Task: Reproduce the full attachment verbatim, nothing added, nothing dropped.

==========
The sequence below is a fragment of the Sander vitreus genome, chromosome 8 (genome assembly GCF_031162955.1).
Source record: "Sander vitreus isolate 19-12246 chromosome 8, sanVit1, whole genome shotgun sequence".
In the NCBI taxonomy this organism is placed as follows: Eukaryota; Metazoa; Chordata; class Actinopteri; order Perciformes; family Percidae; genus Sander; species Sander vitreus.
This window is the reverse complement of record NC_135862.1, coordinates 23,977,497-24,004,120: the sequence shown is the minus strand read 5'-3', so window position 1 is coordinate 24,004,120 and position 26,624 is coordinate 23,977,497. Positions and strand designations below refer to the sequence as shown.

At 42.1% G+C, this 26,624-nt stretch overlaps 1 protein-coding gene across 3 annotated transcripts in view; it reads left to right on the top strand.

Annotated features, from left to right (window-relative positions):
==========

The sequence below is a fragment of the Sander vitreus genome, chromosome 8 (genome assembly GCF_031162955.1).
Source record: "Sander vitreus isolate 19-12246 chromosome 8, sanVit1, whole genome shotgun sequence".
In the NCBI taxonomy this organism is placed as follows: Eukaryota; Metazoa; Chordata; class Actinopteri; order Perciformes; family Percidae; genus Sander; species Sander vitreus.
This window is the reverse complement of record NC_135862.1, coordinates 23,977,497-24,004,120: the sequence shown is the minus strand read 5'-3', so window position 1 is coordinate 24,004,120 and position 26,624 is coordinate 23,977,497. Positions and strand designations below refer to the sequence as shown.

At 42.1% G+C, this 26,624-nt stretch overlaps 1 protein-coding gene across 3 annotated transcripts in view; it reads left to right on the top strand.

Annotated features, from left to right (window-relative positions):